Individuality, deliberation and welfare in Donald Winnicott

History of the Human Sciences 18 (1):107-126 (2005)
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This paper expands on the political vision embedded in Donald Winnicott’s psychoanalytic work. It comments on Winnicott’s notion that individuality is produced by society, and adds that such production inevitably involves power asymmetry. It is argued that Winnicott values rights and property as communicative devices rather than as private enclosures held against society. However, it is also maintained that Winnicott thinks that social deliberation itself depends on a preceding objective instance that may be referred to as justice. Lastly, aspects of Winnicott’s outlook that touch on ideas of welfare and distribution are examined, especially those concerning the relationships between the market and social agencies, and between the household and the state. It is suggested that these attributes point to an affinity Winnicott has with a progressive liberal trend dating back to Mill, the later manifestation of this liberalism being evident in the design of the 20th-century welfare state. It is concluded that it is for this polity that Winnicott wrote his psychological theory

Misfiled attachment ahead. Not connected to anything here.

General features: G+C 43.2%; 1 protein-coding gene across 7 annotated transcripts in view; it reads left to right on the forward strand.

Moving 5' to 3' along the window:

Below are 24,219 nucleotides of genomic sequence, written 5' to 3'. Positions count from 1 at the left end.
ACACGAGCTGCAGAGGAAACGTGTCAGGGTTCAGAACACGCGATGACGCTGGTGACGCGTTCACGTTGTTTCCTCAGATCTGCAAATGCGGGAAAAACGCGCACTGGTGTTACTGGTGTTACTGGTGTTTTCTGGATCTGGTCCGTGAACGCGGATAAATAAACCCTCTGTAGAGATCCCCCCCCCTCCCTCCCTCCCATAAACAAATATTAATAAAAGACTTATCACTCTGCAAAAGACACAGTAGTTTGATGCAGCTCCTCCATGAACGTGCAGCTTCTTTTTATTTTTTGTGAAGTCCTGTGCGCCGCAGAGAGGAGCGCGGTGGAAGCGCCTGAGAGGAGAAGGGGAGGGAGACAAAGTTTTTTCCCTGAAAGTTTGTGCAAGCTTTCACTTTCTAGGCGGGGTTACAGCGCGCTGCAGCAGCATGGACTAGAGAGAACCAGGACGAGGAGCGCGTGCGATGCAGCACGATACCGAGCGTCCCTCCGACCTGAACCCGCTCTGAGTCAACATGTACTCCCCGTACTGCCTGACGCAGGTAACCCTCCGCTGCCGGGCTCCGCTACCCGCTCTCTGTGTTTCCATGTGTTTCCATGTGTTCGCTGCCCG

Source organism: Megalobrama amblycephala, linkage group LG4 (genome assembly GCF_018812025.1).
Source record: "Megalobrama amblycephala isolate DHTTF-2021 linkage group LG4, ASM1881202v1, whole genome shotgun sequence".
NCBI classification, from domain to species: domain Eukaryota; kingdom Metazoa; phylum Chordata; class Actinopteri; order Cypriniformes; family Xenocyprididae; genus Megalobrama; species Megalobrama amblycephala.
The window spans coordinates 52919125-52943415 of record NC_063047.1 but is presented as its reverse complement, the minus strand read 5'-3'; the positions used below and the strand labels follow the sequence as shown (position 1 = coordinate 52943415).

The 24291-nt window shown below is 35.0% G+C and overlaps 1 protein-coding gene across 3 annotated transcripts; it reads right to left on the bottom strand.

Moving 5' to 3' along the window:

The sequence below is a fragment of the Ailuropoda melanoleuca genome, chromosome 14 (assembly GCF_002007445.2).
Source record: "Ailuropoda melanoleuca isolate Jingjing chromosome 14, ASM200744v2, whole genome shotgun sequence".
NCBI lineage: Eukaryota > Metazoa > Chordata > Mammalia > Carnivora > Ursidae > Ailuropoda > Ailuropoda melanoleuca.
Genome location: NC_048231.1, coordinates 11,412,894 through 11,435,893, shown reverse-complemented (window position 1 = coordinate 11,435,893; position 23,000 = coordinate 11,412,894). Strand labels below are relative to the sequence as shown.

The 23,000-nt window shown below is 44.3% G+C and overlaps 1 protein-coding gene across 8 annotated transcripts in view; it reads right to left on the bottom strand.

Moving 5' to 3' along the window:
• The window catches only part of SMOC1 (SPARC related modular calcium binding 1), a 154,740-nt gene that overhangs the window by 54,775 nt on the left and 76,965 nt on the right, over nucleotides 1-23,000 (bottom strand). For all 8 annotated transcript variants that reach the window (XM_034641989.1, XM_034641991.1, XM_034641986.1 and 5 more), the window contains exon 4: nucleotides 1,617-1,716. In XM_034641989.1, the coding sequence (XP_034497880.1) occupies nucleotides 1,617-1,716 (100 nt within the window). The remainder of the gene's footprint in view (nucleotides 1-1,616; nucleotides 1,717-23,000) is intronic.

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References found in this work

The psychic life of power: theories in subjection.Judith Butler - 1997 - Stanford, Calif.: Stanford University Press.
Justice, Gender and the Family.Susan Moller Okin - 1989 - Hypatia 8 (1):209-214.
Justice, Gender, and the Family.Martha L. Fineman - 1991 - Philosophy and Public Affairs 20 (1):77-97.
The Psychic Life of Power: Theories in Subjection.J. Butler - 1997 - Deutsche Zeitschrift für Philosophie 46 (6):1016.

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